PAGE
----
Georgia State University is part of the National Association of Collegiate Esports and the Georgia Esports League (GEL). Students enrolled in this program can compete at the national and regional levels in “League of Legends,” “Smite” and “Brawlhalla” matches. The scholarship also offers access to game design, media entrepreneurship and computer science classes.

In 2019, approximately 89% of households in Milwaukee had at least one computing device, and internet speeds in the area averaged 101.5 Mbps. There were also 9.7 gaming establishments for every 100,000 Milwaukeeans.

For students interested in competitive gaming, Bryant & Stratton College is the local option for an esports scholarship. Specifically, the school’s esports program aims to develop problem-solving, team-building and virtual cooperation skills, in addition to their players’ prowess. Ideally, these abilities would then translate into any adjacent fields of work that these students might transition into at some point in the future.

The Midwest Gaming Classic takes place at the Wisconsin Center and is a meeting place for everyone from coin-operated arcade nostalgics to pinball machine or video game fans. And, for those with a markedly competitive streak, the convention offers plenty of tournaments for all brands of games. There’s also a wealth of vendors of boardgames, card games and even two Tesla cars that serve as their own arcades with games playing on their dashboards.

Chicago doesn’t just enjoy games. It also develops them. The city ranks among the top five places for game developers in the U.S. — ahead of New York. Furthermore, Chicago’s 19 active studios also place it among the world’s greatest cities for game development.

Robert Morris University-Illinois has had a varsity esports program since 2014, featuring games such as “Call of Duty” and “Overwatch.” Next College Student Athlete (NCSA) — the world’s largest and most successful college athletic recruiting network — has also had an esports program since 2018.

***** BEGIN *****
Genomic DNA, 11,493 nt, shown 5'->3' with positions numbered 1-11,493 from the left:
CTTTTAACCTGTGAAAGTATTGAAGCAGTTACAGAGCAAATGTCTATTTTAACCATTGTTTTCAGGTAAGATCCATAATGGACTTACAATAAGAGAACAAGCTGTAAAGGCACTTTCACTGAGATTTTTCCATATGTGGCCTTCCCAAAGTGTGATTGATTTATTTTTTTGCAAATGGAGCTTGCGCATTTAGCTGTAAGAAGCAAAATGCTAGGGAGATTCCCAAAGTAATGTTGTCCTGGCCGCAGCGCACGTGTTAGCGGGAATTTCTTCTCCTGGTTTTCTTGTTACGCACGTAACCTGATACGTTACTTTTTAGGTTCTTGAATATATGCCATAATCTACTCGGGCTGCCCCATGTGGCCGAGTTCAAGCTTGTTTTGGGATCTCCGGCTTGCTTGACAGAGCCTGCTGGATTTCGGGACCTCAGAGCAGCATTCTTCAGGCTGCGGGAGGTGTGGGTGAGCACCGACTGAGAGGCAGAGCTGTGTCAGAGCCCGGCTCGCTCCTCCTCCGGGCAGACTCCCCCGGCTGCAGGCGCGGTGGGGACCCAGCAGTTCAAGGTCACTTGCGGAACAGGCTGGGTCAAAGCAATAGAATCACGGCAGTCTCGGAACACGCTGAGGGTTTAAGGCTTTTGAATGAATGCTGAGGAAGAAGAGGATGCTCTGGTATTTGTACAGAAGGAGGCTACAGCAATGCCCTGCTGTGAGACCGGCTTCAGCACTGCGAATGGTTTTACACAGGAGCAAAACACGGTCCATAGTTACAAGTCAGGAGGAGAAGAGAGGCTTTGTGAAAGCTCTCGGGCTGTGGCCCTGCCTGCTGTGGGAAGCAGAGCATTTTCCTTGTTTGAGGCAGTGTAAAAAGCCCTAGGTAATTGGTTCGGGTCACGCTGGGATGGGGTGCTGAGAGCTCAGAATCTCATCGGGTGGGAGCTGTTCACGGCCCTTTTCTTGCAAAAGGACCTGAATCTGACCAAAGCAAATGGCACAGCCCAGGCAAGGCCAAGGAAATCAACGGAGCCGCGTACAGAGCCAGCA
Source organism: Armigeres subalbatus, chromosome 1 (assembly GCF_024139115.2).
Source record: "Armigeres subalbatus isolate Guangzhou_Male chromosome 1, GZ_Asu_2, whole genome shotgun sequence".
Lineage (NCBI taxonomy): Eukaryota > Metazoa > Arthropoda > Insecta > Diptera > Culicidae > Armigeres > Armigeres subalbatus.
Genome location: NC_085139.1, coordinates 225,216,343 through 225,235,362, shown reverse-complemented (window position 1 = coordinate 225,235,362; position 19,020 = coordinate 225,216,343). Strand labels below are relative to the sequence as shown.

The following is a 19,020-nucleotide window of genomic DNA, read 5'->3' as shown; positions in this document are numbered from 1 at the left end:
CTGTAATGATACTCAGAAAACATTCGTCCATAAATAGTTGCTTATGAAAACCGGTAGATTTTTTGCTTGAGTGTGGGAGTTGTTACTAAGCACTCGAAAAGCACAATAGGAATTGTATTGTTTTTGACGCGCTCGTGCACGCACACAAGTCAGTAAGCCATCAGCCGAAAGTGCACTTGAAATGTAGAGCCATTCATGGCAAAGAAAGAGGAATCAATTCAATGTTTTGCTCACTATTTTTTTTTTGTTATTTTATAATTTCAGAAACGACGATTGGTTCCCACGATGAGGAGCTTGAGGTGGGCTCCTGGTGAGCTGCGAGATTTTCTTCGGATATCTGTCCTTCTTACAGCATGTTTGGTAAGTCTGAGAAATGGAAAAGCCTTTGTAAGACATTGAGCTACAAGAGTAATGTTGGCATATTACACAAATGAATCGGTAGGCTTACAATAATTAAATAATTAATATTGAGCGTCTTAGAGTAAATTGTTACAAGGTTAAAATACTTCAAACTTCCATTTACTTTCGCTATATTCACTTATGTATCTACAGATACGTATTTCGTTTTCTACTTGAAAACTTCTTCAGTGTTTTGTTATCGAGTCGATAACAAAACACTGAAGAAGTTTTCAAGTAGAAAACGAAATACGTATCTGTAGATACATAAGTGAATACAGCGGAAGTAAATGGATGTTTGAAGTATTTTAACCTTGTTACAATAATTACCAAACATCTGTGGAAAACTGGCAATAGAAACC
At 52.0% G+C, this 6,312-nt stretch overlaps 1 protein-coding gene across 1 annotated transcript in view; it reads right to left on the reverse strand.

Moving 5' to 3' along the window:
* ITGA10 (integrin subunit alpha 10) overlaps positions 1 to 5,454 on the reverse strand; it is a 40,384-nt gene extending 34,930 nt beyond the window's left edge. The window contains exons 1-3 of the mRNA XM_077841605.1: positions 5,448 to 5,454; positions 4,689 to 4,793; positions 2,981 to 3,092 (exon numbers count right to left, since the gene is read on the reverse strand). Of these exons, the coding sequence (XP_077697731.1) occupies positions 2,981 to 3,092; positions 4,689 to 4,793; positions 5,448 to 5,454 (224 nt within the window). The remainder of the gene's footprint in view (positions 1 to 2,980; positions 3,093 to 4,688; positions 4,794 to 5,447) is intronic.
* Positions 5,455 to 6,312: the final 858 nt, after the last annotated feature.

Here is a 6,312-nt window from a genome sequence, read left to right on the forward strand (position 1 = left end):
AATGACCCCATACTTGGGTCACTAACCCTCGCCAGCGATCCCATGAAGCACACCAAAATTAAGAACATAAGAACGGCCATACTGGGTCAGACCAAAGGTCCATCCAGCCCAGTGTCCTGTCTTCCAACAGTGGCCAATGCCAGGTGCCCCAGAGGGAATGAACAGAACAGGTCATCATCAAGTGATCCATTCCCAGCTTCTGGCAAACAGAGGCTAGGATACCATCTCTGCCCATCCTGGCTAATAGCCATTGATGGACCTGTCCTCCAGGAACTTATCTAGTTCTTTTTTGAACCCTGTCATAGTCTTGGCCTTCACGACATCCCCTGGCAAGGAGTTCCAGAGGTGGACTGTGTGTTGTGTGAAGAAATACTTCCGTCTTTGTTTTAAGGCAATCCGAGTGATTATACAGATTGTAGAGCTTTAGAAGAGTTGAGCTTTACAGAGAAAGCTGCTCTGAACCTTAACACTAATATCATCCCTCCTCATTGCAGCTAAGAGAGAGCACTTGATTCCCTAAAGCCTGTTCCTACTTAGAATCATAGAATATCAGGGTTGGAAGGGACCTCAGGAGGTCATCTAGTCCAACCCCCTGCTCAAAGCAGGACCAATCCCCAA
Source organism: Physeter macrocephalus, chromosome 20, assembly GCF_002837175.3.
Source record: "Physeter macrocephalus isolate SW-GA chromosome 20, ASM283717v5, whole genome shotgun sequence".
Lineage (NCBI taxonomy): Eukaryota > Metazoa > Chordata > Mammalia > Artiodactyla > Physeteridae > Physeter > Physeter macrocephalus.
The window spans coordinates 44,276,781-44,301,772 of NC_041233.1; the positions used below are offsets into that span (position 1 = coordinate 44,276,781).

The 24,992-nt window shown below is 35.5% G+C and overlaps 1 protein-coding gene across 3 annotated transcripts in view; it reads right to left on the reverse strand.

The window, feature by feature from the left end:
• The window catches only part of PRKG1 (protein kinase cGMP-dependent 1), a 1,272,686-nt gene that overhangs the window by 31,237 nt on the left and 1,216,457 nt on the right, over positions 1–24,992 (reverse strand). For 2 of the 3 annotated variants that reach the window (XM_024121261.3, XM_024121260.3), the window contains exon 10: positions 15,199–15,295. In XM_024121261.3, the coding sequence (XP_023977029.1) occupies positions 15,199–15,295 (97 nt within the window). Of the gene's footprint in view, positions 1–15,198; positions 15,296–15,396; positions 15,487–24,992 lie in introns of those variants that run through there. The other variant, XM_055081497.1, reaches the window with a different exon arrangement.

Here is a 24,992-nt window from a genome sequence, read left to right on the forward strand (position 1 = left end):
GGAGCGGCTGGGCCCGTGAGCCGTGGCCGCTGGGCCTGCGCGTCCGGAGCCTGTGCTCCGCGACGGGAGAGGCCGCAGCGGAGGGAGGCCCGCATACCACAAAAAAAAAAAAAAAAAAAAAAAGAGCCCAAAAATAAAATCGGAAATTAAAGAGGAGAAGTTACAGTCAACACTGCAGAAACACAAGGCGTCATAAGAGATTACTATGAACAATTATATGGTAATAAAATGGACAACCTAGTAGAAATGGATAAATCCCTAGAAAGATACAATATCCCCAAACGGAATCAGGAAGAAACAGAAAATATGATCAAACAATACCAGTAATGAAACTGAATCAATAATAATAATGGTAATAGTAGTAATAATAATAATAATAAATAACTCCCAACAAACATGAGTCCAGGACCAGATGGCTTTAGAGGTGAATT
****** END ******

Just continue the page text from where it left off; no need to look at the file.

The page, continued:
Some 83.6% of households in Chicago have an internet subscription, with average speeds of 100.6 Mbps. The city also boasts a good share of gaming establishments at 10.4 firms per 100,000 residents.

Methodology for best cities for gamers

“Computing devices” – Households with one or more computing devices (Census, 2019)

“Internet subscription” – Households with broadband internet subscription (Census, 2019)

“Internet speeds” – Average speed expressed in Mbps (Broadbandnow, 2019)

“Gaming conventions” – Number of conventions taking place strictly within the limits of a particular city (VideoGameCons and proprietary research)

“Gaming scholarship” – Colleges with varsity esports programs (NCSA)

“Gaming establishment density” – Includes games rental establishments, hardware stores, peripherals, electronic software stores per 100,000 residents. NAICS codes: 423430, 443142, 532282, 713120.
If a city is in multiple counties, only the county that contains the largest portion of the city was used in the calculation (County Business Pattern, 2019).

NAICS codes and titles used to define gaming establishments

“423430//,” “Computer and computer peripheral equipment and software merchant wholesalers,”  “Game software merchant wholesalers”

“443142//,” “Electronics stores,” “Video game software stores”

“532282//,” “Video tape and disc rental,” “Computer video game rental”

“713120//,” “Amusement arcades,” “Electronic game arcades”